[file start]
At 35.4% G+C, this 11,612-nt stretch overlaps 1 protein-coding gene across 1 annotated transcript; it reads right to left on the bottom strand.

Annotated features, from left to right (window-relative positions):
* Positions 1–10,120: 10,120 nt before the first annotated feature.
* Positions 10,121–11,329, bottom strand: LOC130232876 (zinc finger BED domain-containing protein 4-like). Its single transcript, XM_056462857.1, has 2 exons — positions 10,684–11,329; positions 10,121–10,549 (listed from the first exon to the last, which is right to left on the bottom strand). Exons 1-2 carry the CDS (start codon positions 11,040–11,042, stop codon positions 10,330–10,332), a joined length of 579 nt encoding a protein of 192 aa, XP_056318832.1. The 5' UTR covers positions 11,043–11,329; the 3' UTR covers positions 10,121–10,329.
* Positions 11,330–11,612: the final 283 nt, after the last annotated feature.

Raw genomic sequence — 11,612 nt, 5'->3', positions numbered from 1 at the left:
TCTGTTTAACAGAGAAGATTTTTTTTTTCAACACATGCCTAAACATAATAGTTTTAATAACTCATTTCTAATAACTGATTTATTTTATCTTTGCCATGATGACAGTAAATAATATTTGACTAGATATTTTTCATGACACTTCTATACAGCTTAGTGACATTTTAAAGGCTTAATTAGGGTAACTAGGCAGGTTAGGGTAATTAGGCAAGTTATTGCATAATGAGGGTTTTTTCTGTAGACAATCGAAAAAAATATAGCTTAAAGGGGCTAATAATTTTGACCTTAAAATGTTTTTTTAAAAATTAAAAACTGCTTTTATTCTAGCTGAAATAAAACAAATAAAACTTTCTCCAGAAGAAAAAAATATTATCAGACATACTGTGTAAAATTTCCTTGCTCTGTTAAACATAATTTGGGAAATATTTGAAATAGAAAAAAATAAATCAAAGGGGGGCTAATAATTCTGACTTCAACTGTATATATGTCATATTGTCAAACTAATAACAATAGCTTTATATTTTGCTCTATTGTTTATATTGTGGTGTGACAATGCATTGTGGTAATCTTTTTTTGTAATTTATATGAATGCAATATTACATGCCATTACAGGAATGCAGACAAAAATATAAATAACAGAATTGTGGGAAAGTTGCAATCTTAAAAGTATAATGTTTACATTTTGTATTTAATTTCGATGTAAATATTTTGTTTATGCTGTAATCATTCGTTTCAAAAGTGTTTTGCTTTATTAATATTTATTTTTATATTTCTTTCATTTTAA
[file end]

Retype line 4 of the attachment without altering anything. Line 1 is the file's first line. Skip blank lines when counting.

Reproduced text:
* Positions 10,121–11,329, bottom strand: LOC130232876 (zinc finger BED domain-containing protein 4-like). Its single transcript, XM_056462857.1, has 2 exons — positions 10,684–11,329; positions 10,121–10,549 (listed from the first exon to the last, which is right to left on the bottom strand). Exons 1-2 carry the CDS (start codon positions 11,040–11,042, stop codon positions 10,330–10,332), a joined length of 579 nt encoding a protein of 192 aa, XP_056318832.1. The 5' UTR covers positions 11,043–11,329; the 3' UTR covers positions 10,121–10,329.